However, those who suffer from a gluten sensitivity are more likely to experience breakouts caused by gluten, due to the way in which the gluten affects their immune system. 

Other Skin Issues Caused by Gluten

As you have learned, gluten leads to a number of internal changes in your body, and acne is just one of the side effects that come from this. 

Wondering how else gluten affects your skin? 

Here are a few common skin conditions that can either be caused or exacerbated by gluten: 

  • Atopic Dermatitis – also known as eczema, there is a strong link between this condition and gluten sensitivities
  • Psoriasis – this condition is caused by reactions in the immune system, and the National Psoriasis Foundation recommends that those suffering from the condition reduce their gluten consumption in order to clear their symptoms 
  • Vitiligo – refers to lost pigment in the skin, resulting in light or white patches appearing. Studies show that going gluten-free can help to bring the natural pigmentation back to the skin

Going Gluten-Free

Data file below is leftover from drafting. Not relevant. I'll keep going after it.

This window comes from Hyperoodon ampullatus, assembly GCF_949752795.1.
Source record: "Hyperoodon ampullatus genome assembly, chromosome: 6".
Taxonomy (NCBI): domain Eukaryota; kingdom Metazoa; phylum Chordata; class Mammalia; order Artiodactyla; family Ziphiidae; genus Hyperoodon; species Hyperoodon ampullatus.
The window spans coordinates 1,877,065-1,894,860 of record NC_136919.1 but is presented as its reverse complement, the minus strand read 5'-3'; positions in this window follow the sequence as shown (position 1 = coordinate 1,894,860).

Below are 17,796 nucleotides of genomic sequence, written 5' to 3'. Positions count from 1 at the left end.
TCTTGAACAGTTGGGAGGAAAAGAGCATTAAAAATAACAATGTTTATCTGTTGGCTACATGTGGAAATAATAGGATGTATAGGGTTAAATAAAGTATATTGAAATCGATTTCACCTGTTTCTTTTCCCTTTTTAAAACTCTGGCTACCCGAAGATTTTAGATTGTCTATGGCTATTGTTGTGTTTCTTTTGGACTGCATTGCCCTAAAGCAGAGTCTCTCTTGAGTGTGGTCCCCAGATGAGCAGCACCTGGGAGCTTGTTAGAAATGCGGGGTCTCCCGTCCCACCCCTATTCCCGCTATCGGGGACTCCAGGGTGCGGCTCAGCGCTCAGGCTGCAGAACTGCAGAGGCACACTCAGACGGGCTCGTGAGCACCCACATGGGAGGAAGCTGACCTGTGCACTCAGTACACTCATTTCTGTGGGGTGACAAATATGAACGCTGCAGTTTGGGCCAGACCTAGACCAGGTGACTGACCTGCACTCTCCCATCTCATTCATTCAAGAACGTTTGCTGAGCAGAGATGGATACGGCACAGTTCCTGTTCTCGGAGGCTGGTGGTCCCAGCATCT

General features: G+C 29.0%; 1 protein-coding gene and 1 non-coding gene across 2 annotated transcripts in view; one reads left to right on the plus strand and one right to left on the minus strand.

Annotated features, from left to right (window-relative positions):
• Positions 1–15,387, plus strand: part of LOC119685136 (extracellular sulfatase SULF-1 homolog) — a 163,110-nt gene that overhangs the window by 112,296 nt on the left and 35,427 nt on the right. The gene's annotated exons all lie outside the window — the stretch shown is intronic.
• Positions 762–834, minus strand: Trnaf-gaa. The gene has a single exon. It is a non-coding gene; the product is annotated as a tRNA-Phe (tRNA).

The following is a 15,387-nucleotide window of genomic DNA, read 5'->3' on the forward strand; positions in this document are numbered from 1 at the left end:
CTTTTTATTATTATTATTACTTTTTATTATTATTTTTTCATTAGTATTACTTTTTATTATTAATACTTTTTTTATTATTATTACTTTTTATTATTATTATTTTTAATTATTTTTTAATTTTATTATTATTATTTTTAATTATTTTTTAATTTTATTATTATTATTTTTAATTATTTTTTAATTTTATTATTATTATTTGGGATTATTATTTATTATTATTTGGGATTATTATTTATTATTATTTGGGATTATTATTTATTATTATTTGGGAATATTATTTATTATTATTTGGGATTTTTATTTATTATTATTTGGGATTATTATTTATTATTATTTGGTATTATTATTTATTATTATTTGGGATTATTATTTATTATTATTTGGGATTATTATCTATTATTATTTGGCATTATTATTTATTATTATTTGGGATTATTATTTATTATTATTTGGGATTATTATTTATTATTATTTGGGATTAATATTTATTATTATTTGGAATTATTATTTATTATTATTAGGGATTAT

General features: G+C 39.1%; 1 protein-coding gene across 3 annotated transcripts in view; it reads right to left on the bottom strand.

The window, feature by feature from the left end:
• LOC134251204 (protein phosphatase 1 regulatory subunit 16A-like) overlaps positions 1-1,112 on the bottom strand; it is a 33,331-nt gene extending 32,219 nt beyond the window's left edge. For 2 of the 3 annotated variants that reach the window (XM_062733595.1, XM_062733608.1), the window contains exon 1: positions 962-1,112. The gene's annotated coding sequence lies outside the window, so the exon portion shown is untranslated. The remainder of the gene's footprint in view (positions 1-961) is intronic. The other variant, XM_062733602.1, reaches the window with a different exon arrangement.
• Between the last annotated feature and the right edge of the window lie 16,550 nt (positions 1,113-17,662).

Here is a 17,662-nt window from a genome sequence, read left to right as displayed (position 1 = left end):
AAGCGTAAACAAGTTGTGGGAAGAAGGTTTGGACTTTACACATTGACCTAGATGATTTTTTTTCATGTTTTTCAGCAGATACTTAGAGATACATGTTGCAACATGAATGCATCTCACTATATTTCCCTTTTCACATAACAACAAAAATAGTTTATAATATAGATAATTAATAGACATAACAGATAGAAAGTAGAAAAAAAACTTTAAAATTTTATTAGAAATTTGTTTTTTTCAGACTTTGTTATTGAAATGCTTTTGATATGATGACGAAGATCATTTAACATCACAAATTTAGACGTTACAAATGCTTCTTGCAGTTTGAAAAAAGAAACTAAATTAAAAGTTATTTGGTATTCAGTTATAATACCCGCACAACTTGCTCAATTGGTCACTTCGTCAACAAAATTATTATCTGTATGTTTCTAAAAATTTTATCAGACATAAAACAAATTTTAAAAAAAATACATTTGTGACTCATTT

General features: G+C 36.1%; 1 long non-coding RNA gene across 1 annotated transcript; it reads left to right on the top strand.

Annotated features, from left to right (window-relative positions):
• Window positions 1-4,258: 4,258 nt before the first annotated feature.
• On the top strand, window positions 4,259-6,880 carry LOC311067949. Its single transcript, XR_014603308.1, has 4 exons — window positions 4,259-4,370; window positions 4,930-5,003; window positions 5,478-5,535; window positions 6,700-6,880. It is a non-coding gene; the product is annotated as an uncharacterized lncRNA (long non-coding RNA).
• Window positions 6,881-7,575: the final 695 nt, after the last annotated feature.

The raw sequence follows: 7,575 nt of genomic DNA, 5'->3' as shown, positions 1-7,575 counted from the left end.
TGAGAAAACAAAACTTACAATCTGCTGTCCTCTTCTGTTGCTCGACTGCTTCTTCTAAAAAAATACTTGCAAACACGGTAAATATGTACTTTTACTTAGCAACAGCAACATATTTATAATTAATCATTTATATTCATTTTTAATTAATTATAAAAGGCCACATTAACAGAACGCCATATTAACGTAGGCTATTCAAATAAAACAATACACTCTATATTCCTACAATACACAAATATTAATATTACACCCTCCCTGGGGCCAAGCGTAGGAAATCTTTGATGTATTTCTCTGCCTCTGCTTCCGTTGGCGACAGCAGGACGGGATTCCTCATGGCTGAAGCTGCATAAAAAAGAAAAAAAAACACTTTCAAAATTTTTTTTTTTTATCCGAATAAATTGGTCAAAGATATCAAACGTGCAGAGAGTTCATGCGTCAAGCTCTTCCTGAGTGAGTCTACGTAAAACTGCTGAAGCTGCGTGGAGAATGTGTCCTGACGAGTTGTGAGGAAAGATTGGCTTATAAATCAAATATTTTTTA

Do you suspect that gluten may be causing your acne? 

If so, it may be worth trying to reduce the amount of gluten you eat. 

Worried that this will leave you lacking in nutrients? 

Not at all. Humans don’t need to eat grains, and can enjoy a fully balanced and healthy diet even by completely cutting grains out of their life. 

Wondering how to get started with going gluten-free? 

Let’s begin by talking about the many packaged gluten-free foods that are now available…

These may seem like an easy option, especially if you are confused about what a gluten-free diet actually consists of. However, all of those gluten-free pizzas, brownies, biscuits and everything else are packed with sugars and refined grains, and actually feature even more calories than their gluten-containing alternatives. 

So, what should you eat instead? 

Well, it’s probably easier to first look at the foods that you shouldn’t eat, which include: 

  • Wheat
  • Barley
  • Rye
  • Oats
  • Corn 
  • Energy bars that contain the above 
  • Soups that contain flour 
  • Salad dressings and marinades 
  • Soy sauce 
  • Vegan meat alternatives 
  • Flavored nuts and chips
  • Some medications

Illustration of different gluten-free grains